• Messages - rich links, play videos right inline, bigger emojis, bubble effects

Twenty Years a Christian

Today, I have been a Christian for 20 years.

But what does that mean?

Especially with a presidential campaign looming, being identified as "Christian" has been relegated to being part of a certain demographic. It has been "downgraded," if you will, to a social group.

But at it's basic core, what does it mean?

I sat weeping on a couch in a dormitory at Freed-Hardeman University as a fourteen year-old boy who didn't know a lot about the world. I had just been told a story that particularly impacted me, and I knew beyond the shadow of a doubt that it was time to put on Christ in baptism. That was twenty years ago.

It's still the best decision I've ever made.

It wasn't a decision that was made lightly. I was peer pressured into it. I didn't do it for my parents. I did it because I wanted my soul saved.

So after I got back from church camp that week, I walked through the aisle at the invitation songs, said "I believe Jesus Christ is the Son of God," and put on Christ in baptism.

People that try to degrade the act of becoming a Christian by saying that you can just pray a prayer or "call upon the Lord" are just flat wrong. That's not what the Bible says, that's not the example Jesus set, and we've tried to shortcut and degrade it just like we have everything else.

My life as a Christian (so far) has been extremely challenging, probably just as it has for you. But I'm a different person than the 14 year-old boy that got baptized in the summer of 1996.

What am I trying to say? I'm not really sure. I guess I'm trying to encourage you to not degrade the experience of being baptized. To me, it was the most vivd and important event in my life. It needs to be much more greatly emphasized to our teens today. It needs to be known that perfect people aren't baptized - sinners are.

I can point to a lot of significant events in my life, but even getting married and seeing my beautiful boys born into this world isn't as important as that summer day twenty years ago when I put on Christ in baptism.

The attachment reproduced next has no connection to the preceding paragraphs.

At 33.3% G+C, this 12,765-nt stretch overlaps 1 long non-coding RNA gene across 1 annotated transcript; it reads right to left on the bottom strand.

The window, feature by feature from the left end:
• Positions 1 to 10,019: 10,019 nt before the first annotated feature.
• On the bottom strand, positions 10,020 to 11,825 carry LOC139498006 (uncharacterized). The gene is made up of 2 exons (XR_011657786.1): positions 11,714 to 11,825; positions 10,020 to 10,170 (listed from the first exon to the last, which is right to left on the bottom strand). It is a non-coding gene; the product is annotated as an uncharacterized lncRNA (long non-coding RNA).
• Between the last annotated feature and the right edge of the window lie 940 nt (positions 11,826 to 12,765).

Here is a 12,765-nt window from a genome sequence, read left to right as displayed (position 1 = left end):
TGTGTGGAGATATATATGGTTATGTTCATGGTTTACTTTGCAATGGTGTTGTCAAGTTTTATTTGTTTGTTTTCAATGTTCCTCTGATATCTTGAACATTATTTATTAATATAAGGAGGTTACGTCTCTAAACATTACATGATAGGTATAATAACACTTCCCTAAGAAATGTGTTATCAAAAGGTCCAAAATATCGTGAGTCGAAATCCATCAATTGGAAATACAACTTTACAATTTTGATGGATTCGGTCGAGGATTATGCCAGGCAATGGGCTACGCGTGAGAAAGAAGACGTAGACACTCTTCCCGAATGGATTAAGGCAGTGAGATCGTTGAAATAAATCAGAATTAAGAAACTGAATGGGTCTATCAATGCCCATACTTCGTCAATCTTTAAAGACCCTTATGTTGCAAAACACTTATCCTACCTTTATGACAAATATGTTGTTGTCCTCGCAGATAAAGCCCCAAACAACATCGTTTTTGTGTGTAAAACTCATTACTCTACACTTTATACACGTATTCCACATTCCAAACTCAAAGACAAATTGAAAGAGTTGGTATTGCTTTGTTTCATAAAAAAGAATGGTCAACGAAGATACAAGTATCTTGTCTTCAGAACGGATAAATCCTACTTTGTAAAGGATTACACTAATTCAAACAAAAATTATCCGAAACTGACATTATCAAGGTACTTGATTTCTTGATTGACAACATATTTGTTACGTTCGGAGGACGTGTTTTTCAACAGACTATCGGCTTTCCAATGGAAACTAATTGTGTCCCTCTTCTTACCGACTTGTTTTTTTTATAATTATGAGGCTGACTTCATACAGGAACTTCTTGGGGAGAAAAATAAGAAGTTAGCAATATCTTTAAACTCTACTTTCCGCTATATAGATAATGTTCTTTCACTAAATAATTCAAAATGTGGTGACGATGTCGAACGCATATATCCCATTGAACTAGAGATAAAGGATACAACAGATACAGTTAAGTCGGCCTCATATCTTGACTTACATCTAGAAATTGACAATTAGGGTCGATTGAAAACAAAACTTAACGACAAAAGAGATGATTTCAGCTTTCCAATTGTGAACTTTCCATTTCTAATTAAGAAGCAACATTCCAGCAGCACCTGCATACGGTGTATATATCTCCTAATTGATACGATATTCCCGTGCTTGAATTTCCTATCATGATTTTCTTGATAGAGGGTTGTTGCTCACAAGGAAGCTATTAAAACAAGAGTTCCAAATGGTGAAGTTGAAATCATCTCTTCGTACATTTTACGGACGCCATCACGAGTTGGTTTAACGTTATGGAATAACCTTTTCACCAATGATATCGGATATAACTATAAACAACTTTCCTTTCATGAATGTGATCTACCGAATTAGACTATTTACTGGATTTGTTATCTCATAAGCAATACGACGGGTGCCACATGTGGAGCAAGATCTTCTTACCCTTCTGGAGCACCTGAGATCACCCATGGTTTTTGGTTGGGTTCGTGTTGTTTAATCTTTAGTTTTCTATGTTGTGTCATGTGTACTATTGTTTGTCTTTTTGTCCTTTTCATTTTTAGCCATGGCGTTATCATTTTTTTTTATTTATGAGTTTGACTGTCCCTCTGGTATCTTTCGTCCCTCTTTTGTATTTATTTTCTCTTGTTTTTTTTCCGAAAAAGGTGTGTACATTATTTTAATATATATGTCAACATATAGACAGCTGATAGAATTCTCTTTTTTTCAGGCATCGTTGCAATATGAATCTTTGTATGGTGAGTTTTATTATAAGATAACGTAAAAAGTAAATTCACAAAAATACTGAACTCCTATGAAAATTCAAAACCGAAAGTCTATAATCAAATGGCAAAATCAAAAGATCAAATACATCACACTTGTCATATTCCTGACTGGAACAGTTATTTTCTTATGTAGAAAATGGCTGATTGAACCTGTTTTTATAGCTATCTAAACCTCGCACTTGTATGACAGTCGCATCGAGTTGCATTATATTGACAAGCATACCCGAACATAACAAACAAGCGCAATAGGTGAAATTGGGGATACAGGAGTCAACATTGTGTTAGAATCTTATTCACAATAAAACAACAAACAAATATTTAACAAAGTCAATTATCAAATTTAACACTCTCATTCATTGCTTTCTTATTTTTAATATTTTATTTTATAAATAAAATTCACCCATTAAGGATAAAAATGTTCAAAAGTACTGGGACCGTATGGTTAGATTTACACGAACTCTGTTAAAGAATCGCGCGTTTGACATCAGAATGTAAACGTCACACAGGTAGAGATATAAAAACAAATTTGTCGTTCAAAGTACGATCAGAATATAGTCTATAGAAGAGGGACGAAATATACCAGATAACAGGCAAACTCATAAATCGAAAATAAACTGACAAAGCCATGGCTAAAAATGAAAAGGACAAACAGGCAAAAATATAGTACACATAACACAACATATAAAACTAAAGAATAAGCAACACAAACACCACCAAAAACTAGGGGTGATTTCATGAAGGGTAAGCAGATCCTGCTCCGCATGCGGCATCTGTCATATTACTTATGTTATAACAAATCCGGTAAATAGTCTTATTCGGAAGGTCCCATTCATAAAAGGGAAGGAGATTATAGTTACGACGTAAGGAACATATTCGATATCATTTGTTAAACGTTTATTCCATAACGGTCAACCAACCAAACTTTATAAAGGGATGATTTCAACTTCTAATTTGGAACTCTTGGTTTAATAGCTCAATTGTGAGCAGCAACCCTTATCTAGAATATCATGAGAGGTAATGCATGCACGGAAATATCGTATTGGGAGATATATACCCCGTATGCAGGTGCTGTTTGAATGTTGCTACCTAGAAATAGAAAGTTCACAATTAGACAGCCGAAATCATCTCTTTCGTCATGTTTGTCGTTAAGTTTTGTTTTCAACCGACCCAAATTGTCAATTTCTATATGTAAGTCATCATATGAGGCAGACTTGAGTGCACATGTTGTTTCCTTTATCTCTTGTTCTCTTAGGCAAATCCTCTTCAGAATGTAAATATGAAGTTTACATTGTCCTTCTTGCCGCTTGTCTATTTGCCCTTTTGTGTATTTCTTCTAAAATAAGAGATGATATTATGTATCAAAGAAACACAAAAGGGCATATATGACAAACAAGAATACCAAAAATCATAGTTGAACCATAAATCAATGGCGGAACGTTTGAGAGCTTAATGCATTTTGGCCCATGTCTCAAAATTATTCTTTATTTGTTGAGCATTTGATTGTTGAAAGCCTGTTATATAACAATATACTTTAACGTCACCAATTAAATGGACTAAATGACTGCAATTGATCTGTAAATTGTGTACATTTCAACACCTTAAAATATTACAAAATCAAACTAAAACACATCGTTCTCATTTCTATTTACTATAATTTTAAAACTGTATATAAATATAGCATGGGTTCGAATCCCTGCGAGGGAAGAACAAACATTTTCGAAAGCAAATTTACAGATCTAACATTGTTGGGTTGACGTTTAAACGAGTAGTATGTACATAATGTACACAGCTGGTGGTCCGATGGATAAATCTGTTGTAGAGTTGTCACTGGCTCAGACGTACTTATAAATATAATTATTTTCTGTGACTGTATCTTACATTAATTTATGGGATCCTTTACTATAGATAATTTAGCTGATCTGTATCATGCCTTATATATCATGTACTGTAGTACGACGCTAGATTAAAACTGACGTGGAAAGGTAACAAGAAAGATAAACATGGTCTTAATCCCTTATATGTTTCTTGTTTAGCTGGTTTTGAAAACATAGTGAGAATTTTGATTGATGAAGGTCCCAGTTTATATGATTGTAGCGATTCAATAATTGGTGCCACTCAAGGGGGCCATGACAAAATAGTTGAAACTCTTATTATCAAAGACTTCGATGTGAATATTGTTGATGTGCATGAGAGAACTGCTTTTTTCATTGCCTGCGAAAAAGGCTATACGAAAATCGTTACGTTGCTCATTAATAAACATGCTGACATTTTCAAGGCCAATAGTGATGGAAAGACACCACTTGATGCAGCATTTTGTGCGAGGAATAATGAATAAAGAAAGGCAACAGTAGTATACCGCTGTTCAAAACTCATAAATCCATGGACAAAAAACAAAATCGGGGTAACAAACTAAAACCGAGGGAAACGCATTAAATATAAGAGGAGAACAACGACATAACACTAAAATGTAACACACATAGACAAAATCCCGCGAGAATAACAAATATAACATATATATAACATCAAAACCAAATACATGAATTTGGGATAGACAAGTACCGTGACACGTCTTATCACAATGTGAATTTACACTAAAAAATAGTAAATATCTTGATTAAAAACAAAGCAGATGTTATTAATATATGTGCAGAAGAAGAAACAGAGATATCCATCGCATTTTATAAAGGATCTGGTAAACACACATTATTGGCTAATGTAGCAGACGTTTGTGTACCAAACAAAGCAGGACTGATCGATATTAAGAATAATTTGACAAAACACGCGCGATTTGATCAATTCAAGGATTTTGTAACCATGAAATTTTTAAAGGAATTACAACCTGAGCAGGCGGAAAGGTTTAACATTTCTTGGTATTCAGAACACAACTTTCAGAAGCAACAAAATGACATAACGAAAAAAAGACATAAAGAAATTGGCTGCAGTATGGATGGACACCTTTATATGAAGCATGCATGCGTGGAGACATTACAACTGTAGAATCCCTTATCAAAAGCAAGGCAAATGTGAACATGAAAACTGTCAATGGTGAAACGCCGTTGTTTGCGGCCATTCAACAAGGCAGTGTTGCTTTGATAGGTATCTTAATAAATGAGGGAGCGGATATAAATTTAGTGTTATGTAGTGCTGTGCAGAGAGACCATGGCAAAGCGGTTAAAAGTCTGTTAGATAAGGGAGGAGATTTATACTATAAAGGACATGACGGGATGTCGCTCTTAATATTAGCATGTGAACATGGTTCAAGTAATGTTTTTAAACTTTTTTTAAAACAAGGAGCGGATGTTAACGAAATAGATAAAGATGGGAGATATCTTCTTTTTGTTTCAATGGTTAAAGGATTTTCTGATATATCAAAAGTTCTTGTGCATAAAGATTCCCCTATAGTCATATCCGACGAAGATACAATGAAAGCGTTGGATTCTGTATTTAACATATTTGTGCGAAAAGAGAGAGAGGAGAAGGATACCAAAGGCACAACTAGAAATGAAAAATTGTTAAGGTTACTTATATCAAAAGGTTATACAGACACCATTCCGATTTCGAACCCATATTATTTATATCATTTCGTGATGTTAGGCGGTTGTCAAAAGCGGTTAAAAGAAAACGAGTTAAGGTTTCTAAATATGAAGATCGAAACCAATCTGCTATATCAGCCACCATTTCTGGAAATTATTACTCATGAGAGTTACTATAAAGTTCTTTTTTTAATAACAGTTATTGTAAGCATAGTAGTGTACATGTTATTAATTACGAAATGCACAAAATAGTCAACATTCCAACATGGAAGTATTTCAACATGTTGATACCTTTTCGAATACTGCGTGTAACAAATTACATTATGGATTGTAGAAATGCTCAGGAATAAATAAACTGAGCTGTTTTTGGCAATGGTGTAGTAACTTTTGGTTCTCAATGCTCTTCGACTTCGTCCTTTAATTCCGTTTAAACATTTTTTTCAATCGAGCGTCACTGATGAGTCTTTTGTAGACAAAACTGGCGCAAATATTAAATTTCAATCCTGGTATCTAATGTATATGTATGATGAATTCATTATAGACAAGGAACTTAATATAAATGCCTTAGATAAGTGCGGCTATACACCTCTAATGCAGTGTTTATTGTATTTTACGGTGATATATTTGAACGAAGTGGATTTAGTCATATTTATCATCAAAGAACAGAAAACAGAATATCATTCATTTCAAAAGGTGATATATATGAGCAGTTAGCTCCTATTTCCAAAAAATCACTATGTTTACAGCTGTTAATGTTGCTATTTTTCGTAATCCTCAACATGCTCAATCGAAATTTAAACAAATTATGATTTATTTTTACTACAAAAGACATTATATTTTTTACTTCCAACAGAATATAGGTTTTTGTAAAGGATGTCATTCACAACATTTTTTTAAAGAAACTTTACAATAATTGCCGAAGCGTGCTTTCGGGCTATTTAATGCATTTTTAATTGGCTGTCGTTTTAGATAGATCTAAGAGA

Be glorified, O Christ.

ERGO Bluetooth Earbud: The Perfect Podcast Listening Companion?

"Why don't we make wireless earbuds?" I said.

I think it was the the third or fourth time that my headphone cords had gotten caught on my push mower's handles while mowing the yard that I asked that question to myself the other day. "At this point," I told myself, "we really should have the means to create something like wireless earbuds."

I know what you're saying right now too - "But Chad, we already have wireless headphones!" Yes, you're right, we do. But not truly cordless or wireless.

99% of the "wireless" headphones these days actually have a wire that connects them. They are Bluetooth and therefore not physically connected to your device, but they still have those wires that get in the way.

So over the last week or so, I've been on a crusade to find a true, wireless earbud. And no joke, I found a decent one for thirteen dollars.

You read that correctly. While not without cons, this earbud has sparked my imagination for what the future could hold.

It all started when I read Jon Li's excellent article entitled The Future of Technology is in Your Ear. He did the same experiment with the $13 wireless earbud named the ERGO Invisible Bluetooth Earbud. I invite you to read his excellent article, because he and I agree on a lot. Here's my observations.

Freedom without wires (of any kind) is awesome. If the ERGO did one thing well, it was that it casted audio to my ear wirelessly from my phone in my pocket without problems. There are no wires to speak of, just a small earbud with one button that fit into my ear and didn't jostle out with moderate activity. Getting in and out of the car without hassling with wires was great. Walking around my office talking on the phone with it was wonderful.

It might be perfect for those who listen to podcasts. It was great for listening to podcasts, which is what I'm listening to most of the time. Spoken word doesn't need a lot of bass or range, it just needs to be clear. I did find that the treble was a little high on some shows, i.e. people's "S's" would sound harsh. But the earbud got plenty loud for me at only 50% volume while driving in the car.